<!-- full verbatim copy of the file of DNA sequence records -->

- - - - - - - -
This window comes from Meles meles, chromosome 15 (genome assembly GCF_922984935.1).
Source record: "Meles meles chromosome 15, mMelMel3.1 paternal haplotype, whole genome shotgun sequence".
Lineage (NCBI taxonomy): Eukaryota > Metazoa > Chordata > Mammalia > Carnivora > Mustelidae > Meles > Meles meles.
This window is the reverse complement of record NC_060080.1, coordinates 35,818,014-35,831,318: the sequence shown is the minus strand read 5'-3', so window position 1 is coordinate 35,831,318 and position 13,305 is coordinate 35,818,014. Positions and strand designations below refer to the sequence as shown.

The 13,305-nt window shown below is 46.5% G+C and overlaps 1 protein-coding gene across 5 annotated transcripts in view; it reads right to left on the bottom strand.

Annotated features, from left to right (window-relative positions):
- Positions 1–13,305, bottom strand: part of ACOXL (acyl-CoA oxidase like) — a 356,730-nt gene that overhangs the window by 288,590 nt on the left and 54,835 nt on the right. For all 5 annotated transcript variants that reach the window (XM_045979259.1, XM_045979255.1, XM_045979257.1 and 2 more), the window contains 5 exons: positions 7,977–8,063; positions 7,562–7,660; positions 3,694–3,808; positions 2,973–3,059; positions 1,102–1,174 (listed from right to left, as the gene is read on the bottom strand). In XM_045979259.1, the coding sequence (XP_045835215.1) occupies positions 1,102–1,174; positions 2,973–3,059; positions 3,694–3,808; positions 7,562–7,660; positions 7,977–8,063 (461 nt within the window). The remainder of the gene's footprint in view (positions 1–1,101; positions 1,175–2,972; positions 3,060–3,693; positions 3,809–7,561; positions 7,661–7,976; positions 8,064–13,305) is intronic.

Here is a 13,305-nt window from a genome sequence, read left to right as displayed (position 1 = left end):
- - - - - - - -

This window comes from Meles meles, chromosome 15 (genome assembly GCF_922984935.1).
Source record: "Meles meles chromosome 15, mMelMel3.1 paternal haplotype, whole genome shotgun sequence".
Lineage (NCBI taxonomy): Eukaryota > Metazoa > Chordata > Mammalia > Carnivora > Mustelidae > Meles > Meles meles.
This window is the reverse complement of record NC_060080.1, coordinates 35,818,014-35,831,318: the sequence shown is the minus strand read 5'-3', so window position 1 is coordinate 35,831,318 and position 13,305 is coordinate 35,818,014. Positions and strand designations below refer to the sequence as shown.

The 13,305-nt window shown below is 46.5% G+C and overlaps 1 protein-coding gene across 5 annotated transcripts in view; it reads right to left on the bottom strand.

Annotated features, from left to right (window-relative positions):
- Positions 1–13,305, bottom strand: part of ACOXL (acyl-CoA oxidase like) — a 356,730-nt gene that overhangs the window by 288,590 nt on the left and 54,835 nt on the right. For all 5 annotated transcript variants that reach the window (XM_045979259.1, XM_045979255.1, XM_045979257.1 and 2 more), the window contains 5 exons: positions 7,977–8,063; positions 7,562–7,660; positions 3,694–3,808; positions 2,973–3,059; positions 1,102–1,174 (listed from right to left, as the gene is read on the bottom strand). In XM_045979259.1, the coding sequence (XP_045835215.1) occupies positions 1,102–1,174; positions 2,973–3,059; positions 3,694–3,808; positions 7,562–7,660; positions 7,977–8,063 (461 nt within the window). The remainder of the gene's footprint in view (positions 1–1,101; positions 1,175–2,972; positions 3,060–3,693; positions 3,809–7,561; positions 7,661–7,976; positions 8,064–13,305) is intronic.

Here is a 13,305-nt window from a genome sequence, read left to right as displayed (position 1 = left end):